The selectboard has yet to issue a decision for a local developer’s project that conflicts with temporary zoning rules.
Billy Sawyer’s five-building proposal, which includes three residential structures, triggered an extra review at the selectboard this month since the town’s interim zoning bans multifamily housing downtown for up to two years.
The Planning Commission advocated for the study period back in March, citing concerns that commercial growth is overshadowed by residential in the downtown core, including the M4 Checkerberry district where Sawyer’s 22 dwelling units are proposed.
The board held a 90-plus minute hearing December 7 after members visited the site at 444-452 Route 7 South on December 5. The board is now in a 45-day deliberation period for the conditional use, which, if granted, would fly in the face of interim zoning’s goals, commissioners said.
“Approval of [the project] today is approving a problem for tomorrow,” commissioner Henry Bonges read from a prepared statement. “The current M4 district zoning is resulting in disjointed, conflictual and incompatible development undermining town goals.”
Sawyer and his development adviser, David White, have argued otherwise, saying the town can’t create a demand for commercial. Sawyer noted there are several empty storefronts along Route 7.
Selectboard Chairman Darren Adams agreed: “The ‘build it and they will come’ approach doesn’t necessarily work for commercial growth as it does for a ballfield in Iowa,” he said, referencing the 1989 film “Field of Dreams.”
The discussion soon turned philosophical about Milton’s lacking identity and how development can aid in creating one.
Adams said Miltonians pay a “hidden tax” by having to drive out of town to buy basics like new socks and shoes. He wants to change the perception that Milton won’t get these purveyors since it’s located between regional shopping areas St. Albans and Burlington.
Planning director Jake Hemmerick said Milton needs a sense of place and character that convinces passers-through to stop driving and shop.
But Sawyer questioned whether aesthetic improvements would really prevent businesses from closing or attract new ones. He said Milton needs a higher population to support existing businesses.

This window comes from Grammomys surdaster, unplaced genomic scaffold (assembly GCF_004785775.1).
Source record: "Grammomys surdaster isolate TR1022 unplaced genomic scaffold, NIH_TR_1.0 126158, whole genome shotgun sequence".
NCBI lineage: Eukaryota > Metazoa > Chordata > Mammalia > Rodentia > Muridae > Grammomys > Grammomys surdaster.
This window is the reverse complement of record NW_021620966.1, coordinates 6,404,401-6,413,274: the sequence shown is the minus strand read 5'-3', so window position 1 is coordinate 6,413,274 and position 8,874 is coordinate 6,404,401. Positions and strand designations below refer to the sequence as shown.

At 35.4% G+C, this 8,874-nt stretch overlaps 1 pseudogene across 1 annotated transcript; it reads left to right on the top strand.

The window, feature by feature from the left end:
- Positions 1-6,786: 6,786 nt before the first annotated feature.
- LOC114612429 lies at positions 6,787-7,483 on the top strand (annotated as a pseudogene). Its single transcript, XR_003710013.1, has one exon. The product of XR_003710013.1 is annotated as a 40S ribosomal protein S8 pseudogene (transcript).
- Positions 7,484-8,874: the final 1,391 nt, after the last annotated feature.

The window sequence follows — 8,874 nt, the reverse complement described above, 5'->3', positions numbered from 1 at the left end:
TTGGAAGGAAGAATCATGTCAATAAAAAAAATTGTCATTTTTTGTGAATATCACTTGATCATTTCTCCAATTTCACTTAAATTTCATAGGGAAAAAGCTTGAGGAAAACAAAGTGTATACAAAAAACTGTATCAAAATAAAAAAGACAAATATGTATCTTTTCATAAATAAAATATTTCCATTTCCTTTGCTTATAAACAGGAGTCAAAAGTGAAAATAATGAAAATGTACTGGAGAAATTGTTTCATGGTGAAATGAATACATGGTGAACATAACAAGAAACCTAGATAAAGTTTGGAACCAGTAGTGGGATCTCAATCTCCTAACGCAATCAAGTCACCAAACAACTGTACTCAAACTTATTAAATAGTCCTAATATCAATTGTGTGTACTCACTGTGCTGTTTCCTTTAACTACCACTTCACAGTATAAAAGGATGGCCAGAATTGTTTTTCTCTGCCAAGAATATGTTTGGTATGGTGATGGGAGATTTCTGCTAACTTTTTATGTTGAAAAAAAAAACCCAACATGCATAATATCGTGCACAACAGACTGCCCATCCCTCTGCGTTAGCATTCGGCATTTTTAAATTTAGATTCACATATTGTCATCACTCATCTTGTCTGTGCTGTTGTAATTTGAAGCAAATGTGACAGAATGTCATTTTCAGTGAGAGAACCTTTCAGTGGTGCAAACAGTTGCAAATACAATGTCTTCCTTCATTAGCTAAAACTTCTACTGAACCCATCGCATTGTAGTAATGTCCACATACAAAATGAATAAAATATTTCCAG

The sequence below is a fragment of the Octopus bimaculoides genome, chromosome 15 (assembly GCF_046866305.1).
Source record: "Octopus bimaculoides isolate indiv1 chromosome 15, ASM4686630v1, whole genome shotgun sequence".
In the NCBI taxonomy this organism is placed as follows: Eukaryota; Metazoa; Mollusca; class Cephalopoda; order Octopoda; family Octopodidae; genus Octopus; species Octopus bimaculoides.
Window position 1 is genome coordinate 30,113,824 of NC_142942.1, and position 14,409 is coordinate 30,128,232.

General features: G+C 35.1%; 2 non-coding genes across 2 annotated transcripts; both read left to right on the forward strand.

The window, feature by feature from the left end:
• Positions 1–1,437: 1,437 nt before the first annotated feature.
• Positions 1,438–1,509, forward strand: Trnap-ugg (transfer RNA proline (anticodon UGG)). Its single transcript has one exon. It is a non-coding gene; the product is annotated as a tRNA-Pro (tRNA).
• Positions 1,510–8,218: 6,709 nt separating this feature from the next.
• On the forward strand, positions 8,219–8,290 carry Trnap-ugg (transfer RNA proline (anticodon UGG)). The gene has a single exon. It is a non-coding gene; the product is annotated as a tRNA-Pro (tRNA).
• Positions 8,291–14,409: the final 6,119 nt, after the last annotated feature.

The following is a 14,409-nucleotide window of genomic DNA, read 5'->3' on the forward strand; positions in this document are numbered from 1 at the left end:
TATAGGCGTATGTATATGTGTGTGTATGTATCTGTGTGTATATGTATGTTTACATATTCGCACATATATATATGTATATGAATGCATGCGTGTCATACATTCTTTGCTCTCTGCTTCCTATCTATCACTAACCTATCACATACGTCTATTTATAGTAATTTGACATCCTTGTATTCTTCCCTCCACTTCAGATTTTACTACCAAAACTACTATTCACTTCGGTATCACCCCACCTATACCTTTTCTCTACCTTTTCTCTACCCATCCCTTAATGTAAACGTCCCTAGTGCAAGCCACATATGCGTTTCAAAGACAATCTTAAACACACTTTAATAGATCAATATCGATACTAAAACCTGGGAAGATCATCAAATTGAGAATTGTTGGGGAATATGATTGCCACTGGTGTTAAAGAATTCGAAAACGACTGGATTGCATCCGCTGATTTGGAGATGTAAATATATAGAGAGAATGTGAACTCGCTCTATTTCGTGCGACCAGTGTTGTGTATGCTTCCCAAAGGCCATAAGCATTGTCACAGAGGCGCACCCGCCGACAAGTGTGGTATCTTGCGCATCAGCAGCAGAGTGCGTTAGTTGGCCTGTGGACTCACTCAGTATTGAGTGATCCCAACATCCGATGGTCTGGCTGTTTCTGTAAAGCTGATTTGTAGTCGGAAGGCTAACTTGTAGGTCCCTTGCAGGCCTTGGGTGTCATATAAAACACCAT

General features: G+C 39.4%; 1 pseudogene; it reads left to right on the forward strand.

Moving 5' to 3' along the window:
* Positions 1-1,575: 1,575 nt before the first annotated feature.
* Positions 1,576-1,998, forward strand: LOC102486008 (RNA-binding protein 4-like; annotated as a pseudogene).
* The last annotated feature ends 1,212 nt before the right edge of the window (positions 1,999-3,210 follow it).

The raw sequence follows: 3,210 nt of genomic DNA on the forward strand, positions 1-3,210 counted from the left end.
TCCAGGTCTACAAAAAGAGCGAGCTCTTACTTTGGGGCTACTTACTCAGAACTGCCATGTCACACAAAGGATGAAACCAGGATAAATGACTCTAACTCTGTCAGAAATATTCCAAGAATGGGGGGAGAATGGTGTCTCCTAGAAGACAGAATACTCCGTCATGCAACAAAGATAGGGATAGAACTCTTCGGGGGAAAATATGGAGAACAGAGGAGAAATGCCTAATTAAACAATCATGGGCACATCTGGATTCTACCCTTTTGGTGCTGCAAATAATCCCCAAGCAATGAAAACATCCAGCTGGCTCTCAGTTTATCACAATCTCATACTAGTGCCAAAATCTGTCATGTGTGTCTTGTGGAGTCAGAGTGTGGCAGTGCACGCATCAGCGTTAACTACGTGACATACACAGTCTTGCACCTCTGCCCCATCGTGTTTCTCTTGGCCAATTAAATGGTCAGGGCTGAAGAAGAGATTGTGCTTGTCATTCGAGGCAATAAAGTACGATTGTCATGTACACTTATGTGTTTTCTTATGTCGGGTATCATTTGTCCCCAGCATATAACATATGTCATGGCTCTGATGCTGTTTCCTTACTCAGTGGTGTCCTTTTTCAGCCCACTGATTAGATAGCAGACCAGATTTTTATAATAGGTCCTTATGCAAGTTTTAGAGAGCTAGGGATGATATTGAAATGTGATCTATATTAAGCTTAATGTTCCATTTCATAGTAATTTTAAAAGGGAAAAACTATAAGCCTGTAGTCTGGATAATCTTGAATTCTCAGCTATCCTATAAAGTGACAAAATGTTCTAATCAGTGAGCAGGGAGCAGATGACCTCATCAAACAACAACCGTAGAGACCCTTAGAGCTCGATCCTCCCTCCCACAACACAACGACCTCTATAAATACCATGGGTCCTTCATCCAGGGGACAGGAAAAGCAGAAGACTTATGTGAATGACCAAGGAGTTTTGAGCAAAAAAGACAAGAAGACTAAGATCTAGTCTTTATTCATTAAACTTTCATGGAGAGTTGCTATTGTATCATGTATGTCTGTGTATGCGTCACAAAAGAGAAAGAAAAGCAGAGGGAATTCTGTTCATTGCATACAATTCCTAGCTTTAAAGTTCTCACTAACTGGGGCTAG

PC Chairwoman Lori Donna countered developers want “predictable outcomes,” or a clear goal and vision for the downtown. One issue with Milton’s core, the PC has said, is there is no dedicated, commercial-only zone, so builders don’t know what their neighbors could become.
“We’re not saying that we don’t want any more residential in that area for sure – we’re considering that,” Donna said. “We’re also looking at what does that residential look like, because I think all of you have probably heard from community members that they don’t like what they’re getting in this town.”
White said interim zoning conflicts with the town’s tax increment financing district, formed to incite growth.
“There’s an inherent contradiction,” he said. “Which way do you want to go? Are you trying to stop development, or are you trying to encourage development?”
Board member Ken Nolan said applicants shouldn’t assume the board will approve non-conforming projects out of fear developers won’t build once interim zoning ends. He reminded members they unanimously voted for interim zoning months ago.
“If we believe in this, then we need to stick with it,” he said. “If we don’t believe in it, we should say so and just open the floodgates.”
This is the second interim zoning conditional use application the board has heard. It previously approved a small addition to an existing public warehouse, a use interim zoning bans townwide.
Donna saw the board’s choice as simple: “If Milton wants to get what it’s already been getting, go ahead and approve it,” she said. “If Milton wants to get something that’s much more desirable, please uphold interim zoning.”
The board must issue a decision by Thursday, Jan. 21.